Armed with this new information, once employees feel the pandemic has stabilized, it’s likely we’ll see accelerated job turnover that may have been deferred for the past year. (One study suggests that close to half of employees would quit if a hybrid option isn’t granted, for instance.) Given companies’ increased openness to virtual arrangements, employees’ options will also increase, because they’re not limited by physical proximity. More than ever, you’ll now have the opportunity to identify companies that share your values and potentially join forces with them, regardless of geography.
Our Professional Networks
The past year has also taught us whom we can rely on. Which coworkers stepped up to help you when you were facing personal challenges, or were staring down a major deadline? Which made the effort to stay connected, and which reverted to a purely transactional relationship, only getting in touch when they needed something from you? As we slowly return to in-person work and travel, our relationships are also likely to change, and we’ll have a better sense of whom we want to bring closer in our lives, and whom we should deprioritize because they’ve proven themselves to be less caring or less reliable than we previously thought.
Additionally, after a year of isolation in which it’s been much harder to meet new people, it’s likely that many professionals are hungry to build new connections. If you make the effort to organize networking events — whether virtual or in-person (where safe and possible) — you’ll likely reap disproportionate benefits by dint of being an ‘early mover’ as people slowly begin to feel comfortable congregating again. This includes building a reputation as a ‘connector’ and perhaps gaining access to interesting or prominent people that otherwise may have been hard to access because — quite simply — there is a dearth of other invitations for the time being. This is a liminal moment for relationships, as well, and provides a unique opportunity both to solidify deeper ties with trusted colleagues and to expand your overall network dramatically.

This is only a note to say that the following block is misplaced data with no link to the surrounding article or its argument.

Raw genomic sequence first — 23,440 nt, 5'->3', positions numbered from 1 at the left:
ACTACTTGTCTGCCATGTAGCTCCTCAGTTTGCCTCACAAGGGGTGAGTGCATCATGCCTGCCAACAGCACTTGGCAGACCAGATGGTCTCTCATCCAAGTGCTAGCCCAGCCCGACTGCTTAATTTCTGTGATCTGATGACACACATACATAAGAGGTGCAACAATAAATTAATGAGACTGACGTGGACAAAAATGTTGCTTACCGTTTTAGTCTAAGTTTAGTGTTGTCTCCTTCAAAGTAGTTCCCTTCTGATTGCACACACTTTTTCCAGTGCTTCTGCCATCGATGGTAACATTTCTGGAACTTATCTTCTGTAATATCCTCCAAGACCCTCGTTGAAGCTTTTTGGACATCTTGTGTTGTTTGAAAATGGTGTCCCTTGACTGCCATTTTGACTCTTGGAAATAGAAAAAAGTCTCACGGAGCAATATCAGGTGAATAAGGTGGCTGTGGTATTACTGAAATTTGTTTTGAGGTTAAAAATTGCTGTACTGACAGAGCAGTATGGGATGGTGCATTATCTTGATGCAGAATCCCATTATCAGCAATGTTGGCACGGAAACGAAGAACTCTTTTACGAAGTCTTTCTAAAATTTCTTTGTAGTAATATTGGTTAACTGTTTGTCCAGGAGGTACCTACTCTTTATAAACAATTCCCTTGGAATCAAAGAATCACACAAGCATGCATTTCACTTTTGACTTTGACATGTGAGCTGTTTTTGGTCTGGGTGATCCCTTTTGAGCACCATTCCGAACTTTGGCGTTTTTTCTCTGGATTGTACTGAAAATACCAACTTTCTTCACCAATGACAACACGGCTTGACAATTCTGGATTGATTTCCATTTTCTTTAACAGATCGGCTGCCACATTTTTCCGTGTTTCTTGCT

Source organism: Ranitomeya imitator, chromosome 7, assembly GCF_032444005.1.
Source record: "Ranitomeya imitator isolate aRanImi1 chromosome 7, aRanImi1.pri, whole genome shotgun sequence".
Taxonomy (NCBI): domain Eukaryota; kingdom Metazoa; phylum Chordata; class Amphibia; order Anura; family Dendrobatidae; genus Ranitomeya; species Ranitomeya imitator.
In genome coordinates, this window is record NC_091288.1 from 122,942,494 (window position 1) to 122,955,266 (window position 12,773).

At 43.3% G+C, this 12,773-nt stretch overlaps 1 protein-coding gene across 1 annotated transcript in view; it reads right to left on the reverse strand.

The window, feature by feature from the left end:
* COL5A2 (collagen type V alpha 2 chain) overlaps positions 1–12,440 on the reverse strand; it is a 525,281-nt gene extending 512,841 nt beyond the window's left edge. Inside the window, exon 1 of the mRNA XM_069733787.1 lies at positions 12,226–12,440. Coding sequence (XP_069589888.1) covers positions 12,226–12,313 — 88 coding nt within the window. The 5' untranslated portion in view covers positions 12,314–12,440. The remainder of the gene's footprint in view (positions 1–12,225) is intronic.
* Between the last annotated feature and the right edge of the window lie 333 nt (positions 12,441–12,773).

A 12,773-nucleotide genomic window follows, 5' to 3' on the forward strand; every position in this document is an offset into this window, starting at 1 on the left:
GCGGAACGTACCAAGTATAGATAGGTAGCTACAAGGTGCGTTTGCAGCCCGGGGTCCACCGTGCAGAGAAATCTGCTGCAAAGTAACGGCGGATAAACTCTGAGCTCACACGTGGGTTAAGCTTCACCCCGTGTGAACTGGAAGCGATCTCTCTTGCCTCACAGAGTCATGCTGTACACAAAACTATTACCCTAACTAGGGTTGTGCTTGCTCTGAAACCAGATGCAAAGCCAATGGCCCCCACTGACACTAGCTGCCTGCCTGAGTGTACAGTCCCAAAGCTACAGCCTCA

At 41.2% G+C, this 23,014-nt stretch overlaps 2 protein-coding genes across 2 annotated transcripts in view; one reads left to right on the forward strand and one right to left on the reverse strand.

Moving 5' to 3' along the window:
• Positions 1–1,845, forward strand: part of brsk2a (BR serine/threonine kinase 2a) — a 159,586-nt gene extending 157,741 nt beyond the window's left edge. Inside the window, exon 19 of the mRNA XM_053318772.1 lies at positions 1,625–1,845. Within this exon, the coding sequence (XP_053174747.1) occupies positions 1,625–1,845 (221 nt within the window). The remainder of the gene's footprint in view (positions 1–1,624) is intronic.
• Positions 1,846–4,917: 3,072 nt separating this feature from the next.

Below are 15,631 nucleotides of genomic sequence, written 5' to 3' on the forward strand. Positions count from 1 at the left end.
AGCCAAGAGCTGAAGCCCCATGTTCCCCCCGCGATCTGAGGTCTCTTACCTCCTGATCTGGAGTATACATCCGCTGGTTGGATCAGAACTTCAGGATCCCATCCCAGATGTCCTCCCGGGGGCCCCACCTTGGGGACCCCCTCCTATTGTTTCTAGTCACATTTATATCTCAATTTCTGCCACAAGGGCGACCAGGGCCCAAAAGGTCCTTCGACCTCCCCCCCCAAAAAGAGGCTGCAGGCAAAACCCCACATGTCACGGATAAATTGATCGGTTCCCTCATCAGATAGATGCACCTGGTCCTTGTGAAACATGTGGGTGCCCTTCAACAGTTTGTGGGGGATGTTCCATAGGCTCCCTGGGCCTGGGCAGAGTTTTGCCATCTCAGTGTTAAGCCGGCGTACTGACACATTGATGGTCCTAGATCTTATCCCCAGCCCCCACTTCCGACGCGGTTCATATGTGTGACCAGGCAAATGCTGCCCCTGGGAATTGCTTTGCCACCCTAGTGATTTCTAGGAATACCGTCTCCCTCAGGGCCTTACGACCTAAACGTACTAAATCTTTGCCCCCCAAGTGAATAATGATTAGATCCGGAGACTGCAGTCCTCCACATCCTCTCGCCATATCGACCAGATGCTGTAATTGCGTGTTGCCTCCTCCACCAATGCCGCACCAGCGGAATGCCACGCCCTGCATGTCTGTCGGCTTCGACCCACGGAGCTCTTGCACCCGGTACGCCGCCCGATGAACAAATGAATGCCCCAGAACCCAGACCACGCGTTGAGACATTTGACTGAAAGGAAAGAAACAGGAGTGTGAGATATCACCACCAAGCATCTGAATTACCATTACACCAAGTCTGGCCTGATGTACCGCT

In short, there’s a very real possibility that, thanks to the greater flexibility and opportunities enabled by the crisis, far more professionals may have the opportunity to craft work and careers they truly enjoy. As Antonio Gramsci, the great political theorist once noted, a “crisis consists precisely in the fact that the old is dying and the new cannot be born; in this interregnum a great variety of morbid symptoms appear.” The past year has been challenging and discomfiting in so many ways — but we’re optimistic that it might yet give birth to something new, and better.
Dorie Clark is a marketing strategist and keynote speaker who teaches at Duke University’s Fuqua School of Business and has been named one of the Top 50 business thinkers in the world by Thinkers50. Her latest book is The Long Game: How to Be a Long-Term Thinker in a Short-Term World (HBR Press, 2021) and you can receive her free Long Game strategic thinking self-assessment.
Tomas Chamorro-Premuzic is the Chief Talent Scientist at ManpowerGroup, a professor of business psychology at University College London and at Columbia University, and an associate at Harvard’s Entrepreneurial Finance Lab. He is the author of Why Do So Many Incompetent Men Become Leaders? (and How to Fix It), upon which his TEDx talk was based.
Copyright 2021 Harvard Business School Publishing Corporation. Distributed by The New York Times Syndicate.